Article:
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Re-exempt Police and court officers or secretaries from jury service

Comment 5th July 2010

As of 2004 a blanket law was passed allowing almost no exemptions from jury service. This included police officers, parole officers, and secretarial staff in various courts.

Such people, however, can have significant influence upon a jury unrelated to the facts of the case at hand. I have witnessed this first-hand in a jury where a parole officer was present. The Officer insisted that they knew what guilty people were like because they worked with such people and the defendant of the case was guilty.

The facts of the case had no bearing on the officers opinion, nor did it matter whether or not the crown prosecution service actually proved the case at hand.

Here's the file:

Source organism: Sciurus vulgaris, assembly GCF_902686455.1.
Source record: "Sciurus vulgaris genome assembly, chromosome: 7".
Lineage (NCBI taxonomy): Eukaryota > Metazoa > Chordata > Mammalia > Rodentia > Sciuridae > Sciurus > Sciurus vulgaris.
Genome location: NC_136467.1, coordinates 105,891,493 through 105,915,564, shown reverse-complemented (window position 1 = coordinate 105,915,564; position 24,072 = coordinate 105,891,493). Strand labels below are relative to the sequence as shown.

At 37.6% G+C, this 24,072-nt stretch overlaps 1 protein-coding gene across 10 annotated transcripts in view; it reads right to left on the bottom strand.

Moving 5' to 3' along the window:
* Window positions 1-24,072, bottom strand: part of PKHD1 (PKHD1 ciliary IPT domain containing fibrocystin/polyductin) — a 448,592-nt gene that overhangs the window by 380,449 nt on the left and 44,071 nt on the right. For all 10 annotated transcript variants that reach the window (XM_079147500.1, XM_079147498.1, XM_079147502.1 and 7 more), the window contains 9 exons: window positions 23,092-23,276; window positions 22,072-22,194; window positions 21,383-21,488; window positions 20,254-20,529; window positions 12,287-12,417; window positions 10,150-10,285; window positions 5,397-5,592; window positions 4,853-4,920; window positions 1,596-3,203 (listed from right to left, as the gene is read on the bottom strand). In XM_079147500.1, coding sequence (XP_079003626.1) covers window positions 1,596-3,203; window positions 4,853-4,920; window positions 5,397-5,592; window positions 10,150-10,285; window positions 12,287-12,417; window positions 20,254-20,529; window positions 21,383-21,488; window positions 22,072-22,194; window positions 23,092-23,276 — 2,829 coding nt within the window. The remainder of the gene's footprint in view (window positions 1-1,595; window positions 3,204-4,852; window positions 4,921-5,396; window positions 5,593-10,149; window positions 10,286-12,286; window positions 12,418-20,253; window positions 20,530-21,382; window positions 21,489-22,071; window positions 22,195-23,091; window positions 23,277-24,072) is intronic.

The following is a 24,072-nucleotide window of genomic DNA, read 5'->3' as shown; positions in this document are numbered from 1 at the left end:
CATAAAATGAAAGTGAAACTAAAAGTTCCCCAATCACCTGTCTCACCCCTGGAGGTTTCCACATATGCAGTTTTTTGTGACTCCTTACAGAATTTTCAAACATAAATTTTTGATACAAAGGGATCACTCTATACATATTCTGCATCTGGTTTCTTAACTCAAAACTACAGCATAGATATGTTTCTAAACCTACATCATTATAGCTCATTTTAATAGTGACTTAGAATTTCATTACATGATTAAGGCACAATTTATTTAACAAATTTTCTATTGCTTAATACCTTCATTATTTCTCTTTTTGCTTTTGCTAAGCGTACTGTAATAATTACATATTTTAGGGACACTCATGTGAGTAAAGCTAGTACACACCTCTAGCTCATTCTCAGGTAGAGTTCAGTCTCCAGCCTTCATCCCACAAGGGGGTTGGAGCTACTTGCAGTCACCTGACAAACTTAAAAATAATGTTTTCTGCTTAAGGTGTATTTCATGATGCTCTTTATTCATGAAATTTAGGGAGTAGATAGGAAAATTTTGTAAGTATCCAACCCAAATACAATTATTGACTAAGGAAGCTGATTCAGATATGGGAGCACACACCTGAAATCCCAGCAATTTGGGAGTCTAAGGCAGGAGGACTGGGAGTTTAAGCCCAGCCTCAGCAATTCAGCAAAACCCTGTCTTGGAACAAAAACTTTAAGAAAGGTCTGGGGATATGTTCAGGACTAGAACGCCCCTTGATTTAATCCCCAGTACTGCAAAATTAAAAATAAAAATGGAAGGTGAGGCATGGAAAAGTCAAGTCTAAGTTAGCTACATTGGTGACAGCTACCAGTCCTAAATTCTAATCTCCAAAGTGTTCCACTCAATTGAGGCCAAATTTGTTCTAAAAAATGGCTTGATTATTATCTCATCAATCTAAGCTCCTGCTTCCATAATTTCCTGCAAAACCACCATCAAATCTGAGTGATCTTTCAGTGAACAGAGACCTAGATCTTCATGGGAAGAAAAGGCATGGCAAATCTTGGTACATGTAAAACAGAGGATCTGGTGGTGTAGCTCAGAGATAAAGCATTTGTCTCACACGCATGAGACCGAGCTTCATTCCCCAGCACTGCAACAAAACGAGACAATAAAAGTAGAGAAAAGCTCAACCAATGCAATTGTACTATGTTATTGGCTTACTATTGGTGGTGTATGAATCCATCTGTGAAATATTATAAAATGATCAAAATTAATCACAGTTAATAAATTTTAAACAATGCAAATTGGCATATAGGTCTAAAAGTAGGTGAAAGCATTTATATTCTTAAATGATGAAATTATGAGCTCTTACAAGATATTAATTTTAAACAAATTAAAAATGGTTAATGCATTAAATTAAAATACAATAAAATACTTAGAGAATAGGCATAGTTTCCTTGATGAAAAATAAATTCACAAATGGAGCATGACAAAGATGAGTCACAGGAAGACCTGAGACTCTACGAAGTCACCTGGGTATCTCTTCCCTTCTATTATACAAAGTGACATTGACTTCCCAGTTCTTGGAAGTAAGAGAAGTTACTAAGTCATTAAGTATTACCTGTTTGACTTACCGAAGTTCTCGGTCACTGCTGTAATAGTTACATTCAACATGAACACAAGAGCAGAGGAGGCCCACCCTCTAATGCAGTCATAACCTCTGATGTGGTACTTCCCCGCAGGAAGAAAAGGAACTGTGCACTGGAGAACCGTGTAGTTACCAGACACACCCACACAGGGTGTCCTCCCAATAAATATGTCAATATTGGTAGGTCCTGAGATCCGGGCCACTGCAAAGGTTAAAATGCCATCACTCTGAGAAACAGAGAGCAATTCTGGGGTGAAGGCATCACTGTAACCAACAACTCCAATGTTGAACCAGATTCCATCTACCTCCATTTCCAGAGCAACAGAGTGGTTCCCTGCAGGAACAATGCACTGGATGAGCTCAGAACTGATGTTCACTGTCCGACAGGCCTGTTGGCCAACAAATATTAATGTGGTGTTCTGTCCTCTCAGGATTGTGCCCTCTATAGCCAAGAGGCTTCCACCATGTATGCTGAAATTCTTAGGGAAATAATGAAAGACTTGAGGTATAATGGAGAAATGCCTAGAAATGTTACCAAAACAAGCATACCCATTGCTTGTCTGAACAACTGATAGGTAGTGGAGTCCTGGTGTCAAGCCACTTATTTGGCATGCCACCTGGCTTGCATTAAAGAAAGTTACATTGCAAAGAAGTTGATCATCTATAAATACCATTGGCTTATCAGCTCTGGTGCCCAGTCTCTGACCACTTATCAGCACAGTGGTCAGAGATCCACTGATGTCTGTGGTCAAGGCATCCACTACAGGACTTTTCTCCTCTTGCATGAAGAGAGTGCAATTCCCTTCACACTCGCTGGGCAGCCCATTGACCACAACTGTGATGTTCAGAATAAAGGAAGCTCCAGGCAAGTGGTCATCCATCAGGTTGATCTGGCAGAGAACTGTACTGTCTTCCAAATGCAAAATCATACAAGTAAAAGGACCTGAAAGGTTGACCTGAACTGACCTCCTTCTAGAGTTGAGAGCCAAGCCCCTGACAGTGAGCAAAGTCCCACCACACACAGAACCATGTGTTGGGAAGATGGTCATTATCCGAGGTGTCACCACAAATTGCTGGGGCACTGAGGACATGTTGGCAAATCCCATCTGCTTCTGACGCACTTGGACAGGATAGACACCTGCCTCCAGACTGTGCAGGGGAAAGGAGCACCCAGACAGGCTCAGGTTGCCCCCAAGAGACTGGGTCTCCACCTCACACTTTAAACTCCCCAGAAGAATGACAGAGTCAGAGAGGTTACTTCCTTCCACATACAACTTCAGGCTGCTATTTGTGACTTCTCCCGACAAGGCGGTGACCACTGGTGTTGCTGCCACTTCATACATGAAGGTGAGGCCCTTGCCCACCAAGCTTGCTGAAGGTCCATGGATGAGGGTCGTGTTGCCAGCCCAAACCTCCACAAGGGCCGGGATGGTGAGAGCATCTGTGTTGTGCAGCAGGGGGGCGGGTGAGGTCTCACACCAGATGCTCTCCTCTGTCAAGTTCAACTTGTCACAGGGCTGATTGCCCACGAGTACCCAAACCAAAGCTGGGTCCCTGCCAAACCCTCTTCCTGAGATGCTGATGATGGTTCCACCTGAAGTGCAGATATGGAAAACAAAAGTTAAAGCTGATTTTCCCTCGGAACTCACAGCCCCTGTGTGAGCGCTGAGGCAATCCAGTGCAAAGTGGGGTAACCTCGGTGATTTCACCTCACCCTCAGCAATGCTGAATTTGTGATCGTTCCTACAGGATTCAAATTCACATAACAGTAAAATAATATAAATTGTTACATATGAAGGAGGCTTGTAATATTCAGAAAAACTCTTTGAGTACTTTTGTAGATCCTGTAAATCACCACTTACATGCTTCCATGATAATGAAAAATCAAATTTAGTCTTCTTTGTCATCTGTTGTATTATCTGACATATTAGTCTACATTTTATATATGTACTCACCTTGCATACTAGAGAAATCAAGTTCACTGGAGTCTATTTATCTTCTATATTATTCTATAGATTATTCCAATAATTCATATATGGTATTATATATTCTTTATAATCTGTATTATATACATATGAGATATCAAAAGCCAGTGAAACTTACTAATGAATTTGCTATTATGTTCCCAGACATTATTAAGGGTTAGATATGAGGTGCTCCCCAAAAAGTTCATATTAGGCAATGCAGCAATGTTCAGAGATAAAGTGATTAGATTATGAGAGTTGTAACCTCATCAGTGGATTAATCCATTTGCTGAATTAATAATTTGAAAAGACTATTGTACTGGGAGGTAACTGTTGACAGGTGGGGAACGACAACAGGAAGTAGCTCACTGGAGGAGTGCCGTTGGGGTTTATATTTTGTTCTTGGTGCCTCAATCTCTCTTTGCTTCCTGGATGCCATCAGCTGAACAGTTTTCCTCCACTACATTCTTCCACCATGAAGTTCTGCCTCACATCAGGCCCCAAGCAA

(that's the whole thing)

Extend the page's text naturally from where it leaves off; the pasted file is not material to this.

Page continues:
Had any other jurist said these lines they would have been ignored.

There are good reasons to keep most everyone in the jury roles, but those whose profession puts them in regular contact with the criminal legal system should ALL be automatically excluded from jury service.

Why does this matter?

1). A jury should be independent of the enforcement arm of the criminal justice system. Allowing police and officers of the court on to a jury compromises the independence of the jury in the presence of such "experts".


2). An independent jury acts as a check upon the police and the crown prosecution service. If a jury of common sense citizens cannot convict on the evidence the police and crown Prosecution service are sent a powerful signal to improve.

3) The potential for a miscarriage of justice is high when one jurist can be percieved as more familiar or expert in the matters of criminal aprehension or the criminal mind. I have witnessed the effect this can have on one jury first-hand and expect the presence of such an "expert Jurist" can introduce a very severe bias to any jury.

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